10. ColAdo82K5

    ColAdo82K5 1/2 ton status

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    After looking more at the stock rotors, I understand why I can use them without major machine work.
    For clarification, the part of the pad that hits the rotor is the metal backing that rubs the center hat of the rotor, correct ?
    Thanks,
    Blake
     
  11. clarkjw24

    clarkjw24 1/2 ton status GMOTM Winner

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    [ QUOTE ]

    Oh yeah, another thing. With the same calipers front and rear (like I have) there is way too much rear brake bias. You will need a prop valve to reduce rear pressure to avoid premature rear lockup.

    [/ QUOTE ]
    Where and what kind of prop valve.
     
  12. ColAdo82K5

    ColAdo82K5 1/2 ton status

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    I think that he means an adjustable valve like race cars uses. Some trucks work fine without modification, but others don't work at all. I think it all depends on the condition of your factory pieces. Some take the pieces out of the stock valve, while others take it out, while others add the adjustable valve.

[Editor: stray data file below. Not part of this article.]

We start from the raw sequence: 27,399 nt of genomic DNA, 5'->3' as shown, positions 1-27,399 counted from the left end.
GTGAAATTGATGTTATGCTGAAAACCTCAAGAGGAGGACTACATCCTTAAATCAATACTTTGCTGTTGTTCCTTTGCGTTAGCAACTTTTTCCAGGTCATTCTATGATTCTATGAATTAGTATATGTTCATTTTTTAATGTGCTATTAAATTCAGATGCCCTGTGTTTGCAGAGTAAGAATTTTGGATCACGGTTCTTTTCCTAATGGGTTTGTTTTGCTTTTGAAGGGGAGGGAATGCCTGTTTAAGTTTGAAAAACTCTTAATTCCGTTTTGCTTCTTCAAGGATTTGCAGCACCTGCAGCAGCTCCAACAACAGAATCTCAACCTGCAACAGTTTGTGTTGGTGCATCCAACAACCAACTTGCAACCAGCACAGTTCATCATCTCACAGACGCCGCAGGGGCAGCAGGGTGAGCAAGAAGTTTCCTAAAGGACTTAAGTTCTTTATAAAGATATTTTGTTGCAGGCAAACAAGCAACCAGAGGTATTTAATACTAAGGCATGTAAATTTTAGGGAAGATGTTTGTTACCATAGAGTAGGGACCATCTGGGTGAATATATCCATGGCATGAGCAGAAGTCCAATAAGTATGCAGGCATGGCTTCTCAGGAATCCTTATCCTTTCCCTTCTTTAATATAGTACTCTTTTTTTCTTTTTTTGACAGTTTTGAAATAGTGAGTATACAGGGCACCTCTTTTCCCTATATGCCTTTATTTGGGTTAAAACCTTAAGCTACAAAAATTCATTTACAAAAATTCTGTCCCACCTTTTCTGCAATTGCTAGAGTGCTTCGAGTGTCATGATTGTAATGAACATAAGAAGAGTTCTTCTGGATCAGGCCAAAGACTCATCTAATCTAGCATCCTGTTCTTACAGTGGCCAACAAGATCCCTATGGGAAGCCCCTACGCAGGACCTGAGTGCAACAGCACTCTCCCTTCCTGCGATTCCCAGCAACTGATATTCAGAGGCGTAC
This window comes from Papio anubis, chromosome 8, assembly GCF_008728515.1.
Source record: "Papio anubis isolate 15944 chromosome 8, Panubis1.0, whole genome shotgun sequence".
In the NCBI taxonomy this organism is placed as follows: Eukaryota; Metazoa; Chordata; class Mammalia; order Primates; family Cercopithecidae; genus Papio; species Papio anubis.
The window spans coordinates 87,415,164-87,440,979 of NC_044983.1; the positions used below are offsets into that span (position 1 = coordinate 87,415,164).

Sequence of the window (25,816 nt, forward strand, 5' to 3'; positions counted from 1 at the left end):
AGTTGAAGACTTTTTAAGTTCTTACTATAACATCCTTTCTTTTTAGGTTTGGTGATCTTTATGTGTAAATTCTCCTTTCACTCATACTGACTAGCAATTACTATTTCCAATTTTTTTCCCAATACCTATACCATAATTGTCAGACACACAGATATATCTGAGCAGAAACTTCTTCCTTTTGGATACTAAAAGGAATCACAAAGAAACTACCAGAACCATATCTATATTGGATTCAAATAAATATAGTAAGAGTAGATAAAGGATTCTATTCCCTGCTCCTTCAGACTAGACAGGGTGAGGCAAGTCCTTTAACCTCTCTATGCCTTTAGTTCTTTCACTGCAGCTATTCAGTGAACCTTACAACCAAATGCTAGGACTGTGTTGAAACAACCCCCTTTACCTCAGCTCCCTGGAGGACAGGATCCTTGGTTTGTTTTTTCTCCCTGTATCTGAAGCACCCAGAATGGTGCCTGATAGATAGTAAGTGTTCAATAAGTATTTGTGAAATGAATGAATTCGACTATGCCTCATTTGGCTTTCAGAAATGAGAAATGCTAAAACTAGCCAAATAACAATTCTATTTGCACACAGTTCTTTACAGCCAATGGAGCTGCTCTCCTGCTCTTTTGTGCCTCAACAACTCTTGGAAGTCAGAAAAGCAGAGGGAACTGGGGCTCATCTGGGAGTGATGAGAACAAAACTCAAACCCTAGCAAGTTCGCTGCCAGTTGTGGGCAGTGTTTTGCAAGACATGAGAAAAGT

Blake
     
  13. bigredk5blazer

    bigredk5blazer Registered Member

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    I've got a WARN full float conversion kit in my 10-bolt, and decided to go with the rear disc option at the same time. I used '88-up front truck rotors (biscuit style) and had the center register enlarged to fit over the hub carrier. I needed to use reducers to get the lug holes in the rotors down to the right size for the stock lugs.

    For calipers I used Cadillac rears, because they had parking brake provisions. All that was needed was to have a new set of rear cables made.

    I used Monte Carlo brake hoses (braided stainless) and the WARN brackets, which I had to have pocket milled to get the rotors to align properly.